As for the original intention of the establishment of M.H.A., in short, the big background of the game CP is that the game CP does not fancy the channels of mobile phone manufacturers, with the right to speak is Baidu, 360 and other applicationmarket traffic entrance (so-called third-party app store), hard-core alliance will be mobile phone manufacturers to join forces to warm up, do mobile game distribution. The logic of operation is also very simple, as long as there is CP to the game to one of the league vendors, then other vendors can do the sharing of resources, play curry media for these vendors to provide application market building technology and operational support.
But it’s not what it used to be. With the growth of Xiaomi, OV sales, whether domestic or overseas app stores have a considerable scale and competitiveness, and is still adding yards, the foundation of the establishment of the hard-core alliance for the current GDSA has been quite weak, or even no longer exist. Coupled with the fact that our Xiaomi and OV are the most direct competitors in the market that GDSA wants to expand, GDSA’s sharing and combined efforts are unrealistic.
More importantly, even if we look back at the hard-core alliance today, it’s hard to quantify how much substantial support it has for handset makers.
As of last year, for example, the hardcore alliance China mobile gaming market penetration rate reached 65.7%, the highest, according to the 2019 Hard Core Alliance White Paper.
Revenue and profit, the first half of 2019 annual report shows that the main revenue for playing curry media for mobile advertising, online video distribution, game intermodal services. Play Curry Media achieved solid growth for the fourth consecutive year, with its revenue reaching RMB1,198 million in the first half of 2019, up 78.8 percent year-on-year. Gross profit rose significantly to RMB171 million, up 142% YoY. Operating profit reached 94.3 million yuan, an increase of more than three times year-on-year. The number of mobile apps and mobile games it promotes increased to 5,255 from 2,538 in the same period in 2018. Due to improved technical efficiency, gross margin also increased significantly to 14.3% from 10.6% in the same period last year.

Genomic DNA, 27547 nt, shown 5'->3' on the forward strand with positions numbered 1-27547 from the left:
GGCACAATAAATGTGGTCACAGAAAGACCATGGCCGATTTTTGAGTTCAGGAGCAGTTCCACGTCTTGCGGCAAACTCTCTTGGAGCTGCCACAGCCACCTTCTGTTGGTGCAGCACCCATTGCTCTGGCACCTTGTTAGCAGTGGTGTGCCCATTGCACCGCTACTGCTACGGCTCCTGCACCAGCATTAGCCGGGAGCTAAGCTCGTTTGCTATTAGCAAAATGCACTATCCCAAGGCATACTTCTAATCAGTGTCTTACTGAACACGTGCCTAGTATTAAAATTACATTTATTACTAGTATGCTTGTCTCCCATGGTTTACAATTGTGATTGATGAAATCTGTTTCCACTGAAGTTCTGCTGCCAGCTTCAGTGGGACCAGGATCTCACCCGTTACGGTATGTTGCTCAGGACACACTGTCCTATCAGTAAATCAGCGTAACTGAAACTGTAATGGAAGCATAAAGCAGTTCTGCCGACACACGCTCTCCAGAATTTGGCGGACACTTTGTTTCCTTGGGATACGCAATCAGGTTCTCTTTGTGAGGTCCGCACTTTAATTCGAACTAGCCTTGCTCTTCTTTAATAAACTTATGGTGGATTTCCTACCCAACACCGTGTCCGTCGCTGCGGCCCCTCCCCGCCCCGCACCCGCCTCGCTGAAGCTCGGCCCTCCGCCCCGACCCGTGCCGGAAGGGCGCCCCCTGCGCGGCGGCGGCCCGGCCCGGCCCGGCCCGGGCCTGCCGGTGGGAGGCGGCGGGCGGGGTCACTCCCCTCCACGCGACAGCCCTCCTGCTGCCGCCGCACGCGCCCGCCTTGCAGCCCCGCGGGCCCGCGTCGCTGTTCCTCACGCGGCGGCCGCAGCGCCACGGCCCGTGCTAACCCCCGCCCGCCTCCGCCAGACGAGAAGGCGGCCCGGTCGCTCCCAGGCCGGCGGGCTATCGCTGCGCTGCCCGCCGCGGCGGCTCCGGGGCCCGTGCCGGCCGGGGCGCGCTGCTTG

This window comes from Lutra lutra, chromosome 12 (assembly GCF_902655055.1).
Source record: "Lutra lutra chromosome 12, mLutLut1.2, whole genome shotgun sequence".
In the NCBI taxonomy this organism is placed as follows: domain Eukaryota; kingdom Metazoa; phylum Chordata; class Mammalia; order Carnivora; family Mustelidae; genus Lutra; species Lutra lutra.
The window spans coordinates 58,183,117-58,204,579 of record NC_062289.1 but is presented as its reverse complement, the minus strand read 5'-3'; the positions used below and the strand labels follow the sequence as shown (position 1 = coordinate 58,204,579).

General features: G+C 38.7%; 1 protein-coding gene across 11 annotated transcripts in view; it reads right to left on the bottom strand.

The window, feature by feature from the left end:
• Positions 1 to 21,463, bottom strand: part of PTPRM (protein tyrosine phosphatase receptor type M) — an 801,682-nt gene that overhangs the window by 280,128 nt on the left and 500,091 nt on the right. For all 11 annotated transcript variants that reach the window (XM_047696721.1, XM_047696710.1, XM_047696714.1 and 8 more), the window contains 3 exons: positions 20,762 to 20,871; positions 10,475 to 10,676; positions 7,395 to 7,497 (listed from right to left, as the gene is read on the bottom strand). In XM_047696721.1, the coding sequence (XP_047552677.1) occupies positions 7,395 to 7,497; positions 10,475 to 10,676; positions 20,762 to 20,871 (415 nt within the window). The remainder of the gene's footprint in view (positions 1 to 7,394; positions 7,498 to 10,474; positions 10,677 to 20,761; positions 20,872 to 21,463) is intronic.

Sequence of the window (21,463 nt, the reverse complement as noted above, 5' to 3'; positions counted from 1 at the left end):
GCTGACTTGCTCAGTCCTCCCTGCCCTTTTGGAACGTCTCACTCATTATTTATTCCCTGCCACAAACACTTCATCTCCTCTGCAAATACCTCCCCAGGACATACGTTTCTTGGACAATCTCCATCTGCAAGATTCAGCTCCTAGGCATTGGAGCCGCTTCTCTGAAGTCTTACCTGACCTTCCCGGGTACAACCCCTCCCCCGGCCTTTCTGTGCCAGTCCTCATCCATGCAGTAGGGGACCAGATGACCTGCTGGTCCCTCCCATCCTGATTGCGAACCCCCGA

I wonder how the industry feels about the performance of the hard-core alliance? We think it’s not so much the success of the hard-core alliance as the success of the league’s leaders playing curry media. How do you see that?
First of all, alliance members, through this alliance earnings are not quantified indicators, and for mobile phone manufacturers, we believe that the original intention of joining the alliance should be to increase sales and market share, which is the most intuitive consideration. But after several years of development, the hard-core alliance of mobile phone manufacturers, in addition to Huawei, OV, other such as Lenovo, Jinli, Cool, Nubian, Meizu in China’s smartphone market has been marginalized, of which Jinli, Cool pie even in the Chinese market does not even have a sense of existence. Even OV experienced a sharp drop in sales last year.
Of course, we are not here to completely deny the role of the hard-core alliance, but with the mobile phone manufacturers’ own hardware innovation, operation and so on, the hard-core alliance for the considerable mobile phone manufacturers sales of their own pull up the role is quite limited, or even no inevitable link.
Another example of its limited role is Xiaomi, which did not join the alliance at the time, and is by far the only domestic mobile phone manufacturer to quantify revenue and profits beyond non-mobile phone hardware.
Second, in view of China’s smartphone market has entered the stock market competition, in the past two years, in the hardware itself innovation competition is intensifying at the same time, “eight cents across the sea, each show that it can” become the most important way for mobile phone manufacturers to drive sales, rather than what resource sharing and combined bring steam to bring the difficult to quantify the operation of the alliance.
It is worth noting that in the 2019 Hard Core Alliance White Paper, we see that expanding overseas markets becomes the future development strategy of hard-core alliances, which mentions the commissioning and refinement of the Overseas Alliance Developer Platform (which should refer to GDSA). So is this the wishful thinking of playing curry media, or really can get Xiaomi, OV substantive support? Combined with the above analysis, we prefer the former.
In summary, we believe that in looking at the GDSA, we should first consider what kind of substantial help it can bring to the alliance itself, if the members of the alliance can not get substantial benefits from it or not as good as each other, to talk about any challenges, or even replace Google Play, And it will only put us into the trap of noisy guests.